Greetings dearest Sisters...
I visited a friend who was nearing the threshold of this life, leaning toward the next. She was lucid when I arrived that afternoon and I took advantage of her wakefulness to pose a question: "Tell me your favorite Mystery of the rosary. Let's pray it." Flashing a radiant-albeit-weak smile, without hesitation, she breathed her sure answer, "Oh ... the Agony in the Garden."
It came as no surprise that while Pat likely had the energy reserves for only one decade that afternoon, she would swiftly choose such a fitting Mystery for our mutual meditation. Her life seemed to amplify its essence: adherence to the will of God through perseverance.
It is something I admired more deeply in her that day ... and something I clearly recognize in the woman that gives her fiat to the Seven Sisters way of prayer. Like Pat, she is a woman whose "yes means yes" and despite an occasional (frequent?) unexpected 'barbed wire' in the path, she keeps her commitment to prayer, her resolution to the Will of God to pray.
The Catechism (#2741) reminds through the late 4th c monk, Evagrius Ponticus: "We have not been commanded to work, to keep watch and to fast constantly, but it has been laid down that we are to pray without ceasing." Over and again I learn from Seven Sisters intercessors that they are not "fitting this Holy Hour" into their schedule, but rather make a distinction that they are "allotting this time within their life of prayer" for this purpose. Surely, this perspective and witness of fervor blooms out of love: humble, trusting and persevering.
Our perseverance is a gift. "We must pray incessantly for the gift of perseverance," advises St Philip Neri. Our Lord puts a desire in our hearts to persevere. At times it seems elusive. Let us pray as St Philip advises and trust we will receive it! "Perseverance is a great grace. To go on gaining and advancing every day, we must be resolute, and bear and suffer as our blessed forerunners did. Which of them gained heaven without a struggle?" (St Elizabeth Ann Seton)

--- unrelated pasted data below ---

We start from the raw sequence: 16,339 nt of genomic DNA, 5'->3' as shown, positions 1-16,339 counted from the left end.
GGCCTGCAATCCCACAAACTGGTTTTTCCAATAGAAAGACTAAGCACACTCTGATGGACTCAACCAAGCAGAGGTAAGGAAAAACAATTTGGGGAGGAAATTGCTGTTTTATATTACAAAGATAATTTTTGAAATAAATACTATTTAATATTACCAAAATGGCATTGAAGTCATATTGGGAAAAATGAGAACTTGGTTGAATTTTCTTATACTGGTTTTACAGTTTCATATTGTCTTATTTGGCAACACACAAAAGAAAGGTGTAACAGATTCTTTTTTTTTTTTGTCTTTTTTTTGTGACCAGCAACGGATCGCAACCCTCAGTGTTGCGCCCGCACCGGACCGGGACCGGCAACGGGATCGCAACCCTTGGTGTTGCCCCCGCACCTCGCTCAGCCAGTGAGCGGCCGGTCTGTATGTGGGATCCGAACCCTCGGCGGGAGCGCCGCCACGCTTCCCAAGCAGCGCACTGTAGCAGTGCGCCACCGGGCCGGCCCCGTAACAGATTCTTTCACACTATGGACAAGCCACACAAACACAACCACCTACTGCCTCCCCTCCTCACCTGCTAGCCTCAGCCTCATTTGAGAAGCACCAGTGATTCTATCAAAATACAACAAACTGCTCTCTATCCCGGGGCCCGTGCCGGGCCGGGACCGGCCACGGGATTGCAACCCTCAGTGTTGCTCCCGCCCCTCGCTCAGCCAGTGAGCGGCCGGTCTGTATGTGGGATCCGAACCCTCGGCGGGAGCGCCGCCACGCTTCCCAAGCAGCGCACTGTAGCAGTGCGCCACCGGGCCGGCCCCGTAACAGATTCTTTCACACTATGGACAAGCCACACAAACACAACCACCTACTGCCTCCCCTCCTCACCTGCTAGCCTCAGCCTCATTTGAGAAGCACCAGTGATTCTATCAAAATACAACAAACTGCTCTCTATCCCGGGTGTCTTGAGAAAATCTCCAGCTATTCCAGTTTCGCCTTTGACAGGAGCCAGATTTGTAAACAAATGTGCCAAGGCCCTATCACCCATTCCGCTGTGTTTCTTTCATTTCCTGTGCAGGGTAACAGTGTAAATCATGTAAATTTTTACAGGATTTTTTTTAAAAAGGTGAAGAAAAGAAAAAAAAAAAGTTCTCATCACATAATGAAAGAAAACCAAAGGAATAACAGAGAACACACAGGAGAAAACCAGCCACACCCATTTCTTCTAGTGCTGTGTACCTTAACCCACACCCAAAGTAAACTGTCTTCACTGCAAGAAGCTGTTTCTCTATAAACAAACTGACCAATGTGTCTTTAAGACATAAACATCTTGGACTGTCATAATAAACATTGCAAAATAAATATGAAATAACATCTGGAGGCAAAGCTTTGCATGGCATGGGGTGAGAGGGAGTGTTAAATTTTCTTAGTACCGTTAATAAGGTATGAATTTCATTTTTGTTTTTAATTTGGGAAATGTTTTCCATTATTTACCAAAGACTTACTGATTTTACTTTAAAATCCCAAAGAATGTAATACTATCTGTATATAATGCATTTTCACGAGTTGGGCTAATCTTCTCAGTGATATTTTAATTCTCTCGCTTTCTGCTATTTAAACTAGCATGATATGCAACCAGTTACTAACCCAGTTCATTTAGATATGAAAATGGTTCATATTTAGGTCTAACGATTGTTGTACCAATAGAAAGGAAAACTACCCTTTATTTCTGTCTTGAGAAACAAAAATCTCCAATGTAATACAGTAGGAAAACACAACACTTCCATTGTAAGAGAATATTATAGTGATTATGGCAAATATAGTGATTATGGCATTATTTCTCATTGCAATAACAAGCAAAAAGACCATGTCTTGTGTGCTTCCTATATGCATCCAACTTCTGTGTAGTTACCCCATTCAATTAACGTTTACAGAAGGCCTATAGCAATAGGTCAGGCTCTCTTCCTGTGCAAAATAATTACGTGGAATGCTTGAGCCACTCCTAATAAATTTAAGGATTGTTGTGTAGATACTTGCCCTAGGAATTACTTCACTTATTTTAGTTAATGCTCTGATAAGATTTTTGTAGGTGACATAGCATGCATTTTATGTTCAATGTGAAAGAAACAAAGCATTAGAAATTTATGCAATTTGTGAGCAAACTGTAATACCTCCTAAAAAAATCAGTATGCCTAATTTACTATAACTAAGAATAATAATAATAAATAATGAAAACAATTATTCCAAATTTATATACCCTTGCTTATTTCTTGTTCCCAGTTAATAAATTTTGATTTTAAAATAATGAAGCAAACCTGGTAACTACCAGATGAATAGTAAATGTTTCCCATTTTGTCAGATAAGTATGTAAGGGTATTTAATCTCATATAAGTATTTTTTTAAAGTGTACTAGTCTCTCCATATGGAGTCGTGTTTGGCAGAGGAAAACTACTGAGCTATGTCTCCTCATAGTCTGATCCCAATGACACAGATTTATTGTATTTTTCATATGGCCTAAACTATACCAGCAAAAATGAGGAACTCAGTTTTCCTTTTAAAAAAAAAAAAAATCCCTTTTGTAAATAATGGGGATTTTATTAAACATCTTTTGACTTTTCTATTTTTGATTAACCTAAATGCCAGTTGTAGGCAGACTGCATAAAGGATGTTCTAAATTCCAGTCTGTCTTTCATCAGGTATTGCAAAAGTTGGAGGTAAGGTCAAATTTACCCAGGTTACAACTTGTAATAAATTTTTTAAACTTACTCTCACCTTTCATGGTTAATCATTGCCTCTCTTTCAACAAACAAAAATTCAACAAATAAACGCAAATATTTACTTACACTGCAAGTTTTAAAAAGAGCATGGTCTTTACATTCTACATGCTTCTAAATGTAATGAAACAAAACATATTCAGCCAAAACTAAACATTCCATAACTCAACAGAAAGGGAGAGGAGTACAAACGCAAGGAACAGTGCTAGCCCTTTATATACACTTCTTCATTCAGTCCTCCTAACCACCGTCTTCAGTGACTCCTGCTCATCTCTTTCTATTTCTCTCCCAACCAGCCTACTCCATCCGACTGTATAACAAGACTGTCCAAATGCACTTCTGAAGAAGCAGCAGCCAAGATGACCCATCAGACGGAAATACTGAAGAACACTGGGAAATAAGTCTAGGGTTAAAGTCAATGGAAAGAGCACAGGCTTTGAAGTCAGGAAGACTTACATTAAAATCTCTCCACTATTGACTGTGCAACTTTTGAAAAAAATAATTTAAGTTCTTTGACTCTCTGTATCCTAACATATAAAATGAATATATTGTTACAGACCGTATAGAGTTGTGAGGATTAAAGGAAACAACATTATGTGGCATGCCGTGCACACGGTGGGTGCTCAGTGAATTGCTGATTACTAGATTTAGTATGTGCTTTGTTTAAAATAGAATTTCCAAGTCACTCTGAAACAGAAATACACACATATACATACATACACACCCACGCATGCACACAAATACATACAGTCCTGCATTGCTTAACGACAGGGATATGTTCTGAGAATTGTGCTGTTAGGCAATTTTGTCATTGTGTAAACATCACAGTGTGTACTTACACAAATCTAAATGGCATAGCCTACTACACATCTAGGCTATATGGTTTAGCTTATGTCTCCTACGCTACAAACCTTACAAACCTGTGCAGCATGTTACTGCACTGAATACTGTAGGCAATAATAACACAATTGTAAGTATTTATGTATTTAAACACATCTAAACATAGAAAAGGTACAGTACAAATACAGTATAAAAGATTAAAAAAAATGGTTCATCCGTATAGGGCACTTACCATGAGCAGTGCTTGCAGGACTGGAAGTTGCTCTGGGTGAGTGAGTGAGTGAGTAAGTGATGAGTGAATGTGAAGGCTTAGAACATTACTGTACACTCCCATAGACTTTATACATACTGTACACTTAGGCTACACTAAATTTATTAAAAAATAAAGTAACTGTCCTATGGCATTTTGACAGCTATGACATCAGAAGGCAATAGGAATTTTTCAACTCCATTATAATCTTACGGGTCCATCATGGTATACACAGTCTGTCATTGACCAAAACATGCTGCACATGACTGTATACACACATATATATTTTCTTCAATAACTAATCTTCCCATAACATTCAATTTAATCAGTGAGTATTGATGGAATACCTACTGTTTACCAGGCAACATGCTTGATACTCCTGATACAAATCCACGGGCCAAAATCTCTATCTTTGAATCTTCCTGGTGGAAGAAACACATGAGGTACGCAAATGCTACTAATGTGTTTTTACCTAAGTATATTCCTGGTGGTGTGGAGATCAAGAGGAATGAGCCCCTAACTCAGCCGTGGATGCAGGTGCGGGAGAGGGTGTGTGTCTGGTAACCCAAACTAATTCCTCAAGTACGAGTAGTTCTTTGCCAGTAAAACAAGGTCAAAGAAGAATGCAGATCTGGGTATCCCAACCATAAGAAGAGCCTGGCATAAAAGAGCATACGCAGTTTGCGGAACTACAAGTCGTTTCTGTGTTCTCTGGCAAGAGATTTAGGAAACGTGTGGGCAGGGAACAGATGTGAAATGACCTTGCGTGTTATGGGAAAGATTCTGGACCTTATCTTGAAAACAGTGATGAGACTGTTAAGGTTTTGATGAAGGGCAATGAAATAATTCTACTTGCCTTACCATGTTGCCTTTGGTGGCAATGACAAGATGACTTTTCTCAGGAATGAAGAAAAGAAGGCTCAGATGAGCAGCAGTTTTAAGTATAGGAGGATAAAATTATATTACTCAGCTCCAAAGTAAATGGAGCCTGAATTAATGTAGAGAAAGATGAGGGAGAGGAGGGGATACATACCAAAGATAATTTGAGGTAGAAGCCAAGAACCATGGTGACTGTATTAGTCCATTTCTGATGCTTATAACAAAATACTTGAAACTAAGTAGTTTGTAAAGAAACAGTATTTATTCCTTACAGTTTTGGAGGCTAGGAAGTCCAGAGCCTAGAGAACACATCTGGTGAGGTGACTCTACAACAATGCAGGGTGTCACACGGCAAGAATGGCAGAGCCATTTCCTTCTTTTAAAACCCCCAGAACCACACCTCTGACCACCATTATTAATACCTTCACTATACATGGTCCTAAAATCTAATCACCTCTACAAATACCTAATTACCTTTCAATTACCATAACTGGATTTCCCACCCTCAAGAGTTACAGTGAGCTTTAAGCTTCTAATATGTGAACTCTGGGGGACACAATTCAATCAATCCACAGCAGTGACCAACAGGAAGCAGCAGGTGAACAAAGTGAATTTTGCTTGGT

The Catechism (#2729) also reminds that "the habitual difficulty in prayer is distraction." In April of 2016 I sent a Communique on this subject and it might prove beneficial to revisit it. In a nutshell: distractions are a universal challenge even among the saints, but not insurmountable. Discipline to turn one's heart back to attending to God and His presence is the certain defeat of distraction. Let us be resolute. Remain stouthearted in developing that discipline. As has been memorably said, "Get cracking" (Mother Angelica). Let us not underestimate or judge the merits of developing the discipline to persevere. Simply continue. St Alphonsus Liguouri (Feast: Aug 1), encourages and reminds: "If you have many distractions at prayer, that prayer of yours may well be upsetting the devil a great deal."
Likely nothing great is ever achieved without much enduring. We experience this in the physical world and know the same to be true in the finest of our endeavors in the spiritual realm. May God continue to richly reward us as we hold fast to the course of our commitments to pray for our priests and bishops.
If you are unable to meet the committed hour of your particular day, you remain faithful to your duty by securing someone to accept the privilege of covering for you. You need only to explain the Apostolate mission as best you can, emphasizing that the Holy Hour is completely given to the intentions of one priest/bishop. A growing number of women have become keen to a call to serve in the Apostolate as full time intercessors by being asked to cover a Holy Hour here and there. How beautiful are God's plans to extend His invitation...
May God richly reward our tenacity, fidelity, perseverance and love - the lasting thing!
I have long had the feeling that, since the world is growing so rapidly worse and worse and God has lost His hold, as it were, upon the hearts of men, He is looking all the more earnestly and anxiously for big things from those who are faithful to Him still. He cannot, perhaps, gather a large army round His standard, but He wants every one in it to be a hero, absolutely and lovingly devoted to Him. - Fr William Doyle, SJ
United in prayer and mission -
that our prayers may find the heart of every bishop and priest
... eternal gratitude continues as you each remember to offer a wee Hail Mary for me every day.... Pray that I will not 'spoil the beautiful work that God has entrusted...' (St Mother Teresa)
I am also grateful for your emails and notes of encouragement, as well as sacrificial donations to the Apostolate. I pass many materials on weekly, so be assured that 100% of your giving is used for the Apostolate and its furtherance.